By Scott Lanman
May 15 (Bloomberg) -- The future of American capitalism is being shaped in part by Congress's only avowed socialist.
First-term Vermont Senator Bernie Sanders, who spent 16 years in the U.S. House of Representatives, is taking advantage of rising populist anger at the government's bailouts of financial companies to push legislation that would reveal the identity of all Federal Reserve borrowers and restrict recipients of emergency Fed loans from hiring foreign workers.
"This is his moment," said Vincent Reinhart, a former Fed monetary-affairs chief who is now resident scholar at the American Enterprise Institute in Washington. "The American people want to extract retribution. They want to punish somebody. Who better a vehicle to design that punishment than somebody who's been thinking about it his entire career?"
As the Fed tries to stabilize the banking system and end the recession with unprecedented credit programs that may put taxpayer funds at risk, it is running into someone who's long been a "thorn in the side" of the central bank, said Tom Gallagher, head of policy research at International Strategy & Investment Group Inc. in Washington and a former congressional aide.
Sanders's foreign-worker measure initially scared investors away from a $1 trillion Fed-Treasury program to jumpstart lending. And Fed Chairman Ben S. Bernanke told Sanders in a February letter that naming borrowers would be "counterproductive" and result in "severe adverse consequences" for the economy.
When asked in an interview if he's hampering the Obama administration's efforts, Sanders, 67, said he's just standing up for the average taxpayer.
"What Wall Street needs to do is to apologize to the American people for their recklessness and make amends and not continue to threaten our economy," he said.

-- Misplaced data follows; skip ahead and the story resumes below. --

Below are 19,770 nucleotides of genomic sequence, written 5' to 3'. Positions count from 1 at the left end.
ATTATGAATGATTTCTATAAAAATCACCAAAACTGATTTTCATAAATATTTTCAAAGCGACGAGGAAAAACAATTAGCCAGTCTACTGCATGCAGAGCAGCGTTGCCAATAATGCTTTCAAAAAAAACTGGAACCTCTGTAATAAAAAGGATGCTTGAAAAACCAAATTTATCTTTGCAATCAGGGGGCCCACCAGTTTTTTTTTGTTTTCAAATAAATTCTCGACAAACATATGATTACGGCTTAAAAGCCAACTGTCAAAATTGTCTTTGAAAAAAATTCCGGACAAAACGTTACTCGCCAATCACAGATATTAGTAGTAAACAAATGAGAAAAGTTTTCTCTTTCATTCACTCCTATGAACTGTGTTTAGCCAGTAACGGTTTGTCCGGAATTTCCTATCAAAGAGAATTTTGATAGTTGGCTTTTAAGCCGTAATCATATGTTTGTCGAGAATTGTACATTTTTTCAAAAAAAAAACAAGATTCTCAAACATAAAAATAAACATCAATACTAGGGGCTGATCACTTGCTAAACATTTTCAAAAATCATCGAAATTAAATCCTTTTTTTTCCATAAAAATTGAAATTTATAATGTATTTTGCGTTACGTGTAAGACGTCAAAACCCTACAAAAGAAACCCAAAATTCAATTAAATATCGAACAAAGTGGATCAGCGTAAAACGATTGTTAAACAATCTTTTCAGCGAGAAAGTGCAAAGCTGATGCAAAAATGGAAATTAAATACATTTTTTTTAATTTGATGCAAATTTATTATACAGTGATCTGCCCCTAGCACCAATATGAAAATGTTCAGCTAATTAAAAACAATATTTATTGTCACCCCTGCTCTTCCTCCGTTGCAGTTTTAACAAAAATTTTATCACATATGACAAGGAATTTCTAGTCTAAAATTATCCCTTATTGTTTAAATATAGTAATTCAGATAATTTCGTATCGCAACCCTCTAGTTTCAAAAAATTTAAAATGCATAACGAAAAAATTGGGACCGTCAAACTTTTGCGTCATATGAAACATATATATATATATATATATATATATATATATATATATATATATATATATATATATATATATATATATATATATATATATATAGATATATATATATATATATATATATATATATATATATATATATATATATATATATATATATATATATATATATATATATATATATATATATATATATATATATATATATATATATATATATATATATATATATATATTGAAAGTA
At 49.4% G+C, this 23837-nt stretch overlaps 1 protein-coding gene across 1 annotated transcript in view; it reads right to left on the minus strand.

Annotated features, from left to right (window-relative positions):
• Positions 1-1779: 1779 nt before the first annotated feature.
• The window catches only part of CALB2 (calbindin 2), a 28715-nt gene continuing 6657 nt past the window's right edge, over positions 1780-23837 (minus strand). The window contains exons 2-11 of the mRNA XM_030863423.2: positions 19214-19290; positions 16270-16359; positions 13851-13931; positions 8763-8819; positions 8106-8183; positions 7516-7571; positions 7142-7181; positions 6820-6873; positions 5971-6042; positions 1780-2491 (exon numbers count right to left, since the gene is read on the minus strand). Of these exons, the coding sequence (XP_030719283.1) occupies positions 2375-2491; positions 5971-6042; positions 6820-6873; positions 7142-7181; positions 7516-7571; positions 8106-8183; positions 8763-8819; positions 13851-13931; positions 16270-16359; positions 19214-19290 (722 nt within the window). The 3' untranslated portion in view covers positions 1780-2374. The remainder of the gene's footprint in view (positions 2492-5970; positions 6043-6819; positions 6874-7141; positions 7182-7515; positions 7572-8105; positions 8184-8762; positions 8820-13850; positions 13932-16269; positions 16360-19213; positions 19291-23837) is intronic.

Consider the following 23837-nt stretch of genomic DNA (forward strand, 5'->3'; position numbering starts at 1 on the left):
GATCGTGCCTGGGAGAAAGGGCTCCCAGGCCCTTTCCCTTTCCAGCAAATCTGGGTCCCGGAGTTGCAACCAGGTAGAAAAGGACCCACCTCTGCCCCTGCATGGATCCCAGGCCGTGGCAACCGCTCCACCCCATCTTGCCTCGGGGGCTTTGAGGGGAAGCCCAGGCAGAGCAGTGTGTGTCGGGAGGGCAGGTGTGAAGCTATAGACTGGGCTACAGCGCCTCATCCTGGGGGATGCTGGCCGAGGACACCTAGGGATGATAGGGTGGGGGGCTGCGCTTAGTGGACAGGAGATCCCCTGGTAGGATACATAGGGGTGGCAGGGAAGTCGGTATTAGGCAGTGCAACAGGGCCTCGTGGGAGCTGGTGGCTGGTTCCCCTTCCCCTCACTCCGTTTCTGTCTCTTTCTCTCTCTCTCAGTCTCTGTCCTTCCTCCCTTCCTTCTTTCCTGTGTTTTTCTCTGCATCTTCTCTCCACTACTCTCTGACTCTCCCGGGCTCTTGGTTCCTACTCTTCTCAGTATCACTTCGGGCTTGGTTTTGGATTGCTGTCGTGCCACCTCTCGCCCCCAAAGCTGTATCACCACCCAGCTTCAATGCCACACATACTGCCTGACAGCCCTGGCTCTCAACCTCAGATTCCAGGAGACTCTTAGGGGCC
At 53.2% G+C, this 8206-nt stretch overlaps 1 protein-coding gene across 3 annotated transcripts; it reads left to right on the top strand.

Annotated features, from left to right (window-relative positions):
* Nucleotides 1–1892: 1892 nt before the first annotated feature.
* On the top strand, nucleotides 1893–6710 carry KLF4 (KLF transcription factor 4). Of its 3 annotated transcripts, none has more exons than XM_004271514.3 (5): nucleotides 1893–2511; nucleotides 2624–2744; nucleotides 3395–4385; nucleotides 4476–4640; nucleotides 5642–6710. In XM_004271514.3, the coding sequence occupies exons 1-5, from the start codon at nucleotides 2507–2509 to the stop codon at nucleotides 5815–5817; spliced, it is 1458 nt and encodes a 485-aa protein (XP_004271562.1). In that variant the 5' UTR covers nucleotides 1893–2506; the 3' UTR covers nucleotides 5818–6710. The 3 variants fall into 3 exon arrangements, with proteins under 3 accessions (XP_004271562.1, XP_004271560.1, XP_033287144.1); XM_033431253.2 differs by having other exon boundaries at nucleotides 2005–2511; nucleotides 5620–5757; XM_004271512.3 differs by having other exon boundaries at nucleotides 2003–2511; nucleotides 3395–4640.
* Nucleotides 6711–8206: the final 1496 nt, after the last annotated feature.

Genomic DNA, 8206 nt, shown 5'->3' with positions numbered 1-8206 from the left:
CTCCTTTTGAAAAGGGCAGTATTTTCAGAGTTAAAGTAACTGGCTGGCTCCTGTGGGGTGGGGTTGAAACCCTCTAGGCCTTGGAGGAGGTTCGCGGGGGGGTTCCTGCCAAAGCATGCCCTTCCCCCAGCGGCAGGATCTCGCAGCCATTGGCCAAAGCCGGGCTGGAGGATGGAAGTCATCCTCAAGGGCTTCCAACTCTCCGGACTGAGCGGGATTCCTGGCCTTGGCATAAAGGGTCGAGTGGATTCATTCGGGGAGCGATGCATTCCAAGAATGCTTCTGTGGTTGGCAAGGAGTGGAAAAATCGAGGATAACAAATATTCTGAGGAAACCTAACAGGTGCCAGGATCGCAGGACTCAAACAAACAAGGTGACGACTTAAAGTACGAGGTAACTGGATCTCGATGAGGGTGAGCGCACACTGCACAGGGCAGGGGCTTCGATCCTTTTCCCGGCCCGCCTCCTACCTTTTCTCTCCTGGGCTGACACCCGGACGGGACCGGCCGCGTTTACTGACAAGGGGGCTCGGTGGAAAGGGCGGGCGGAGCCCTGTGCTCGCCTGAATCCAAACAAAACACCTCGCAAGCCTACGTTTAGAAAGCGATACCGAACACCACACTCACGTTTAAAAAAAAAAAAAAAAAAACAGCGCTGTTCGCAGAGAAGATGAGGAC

For years a self-proclaimed "democratic socialist" and congressional outsider, Sanders, an independent, now has policy influence far beyond his regular verbal clashes with Alan Greenspan in hearings from the 1990s to 2005. He once accused the former Fed chairman of attending "cocktail parties" instead of seeing the "real world."
Part of Sanders's increased impact is because of his 2006 election to the Senate, which has 100 members, after being one of 435 representatives in the House. In addition, Sanders caucuses with Democrats, who control both the White House and Congress this year for the first time since 1994.
The Fed isn't the only agency over which Sanders is flexing his Senate powers. Until yesterday, Sanders had a procedural hold on the nomination of Gary Gensler to run the Commodity Futures Trading Commission, partly because of Gensler's work at the Treasury Department on legislation in 2000 that exempted some derivatives from oversight by the CFTC.
Sanders dropped his opposition after the Obama administration May 13 announced a plan to expand regulation of the over-the-counter derivatives market.
Some of his concerns "have been well-vindicated," said Jim Leach, a former House Financial Services Committee chairman and Republican representative from Iowa. "One might say he was ahead of the curve."
Sanders grew up in a "lower-middle-class" family in Brooklyn, New York, according to his 1997 memoir, "Outsider in the House." His father sold paint, and the "lack of money was a constant source of tension and unhappiness," he wrote. As a University of Chicago student, he joined groups such as the Young People's Socialist League and marched against nuclear proliferation.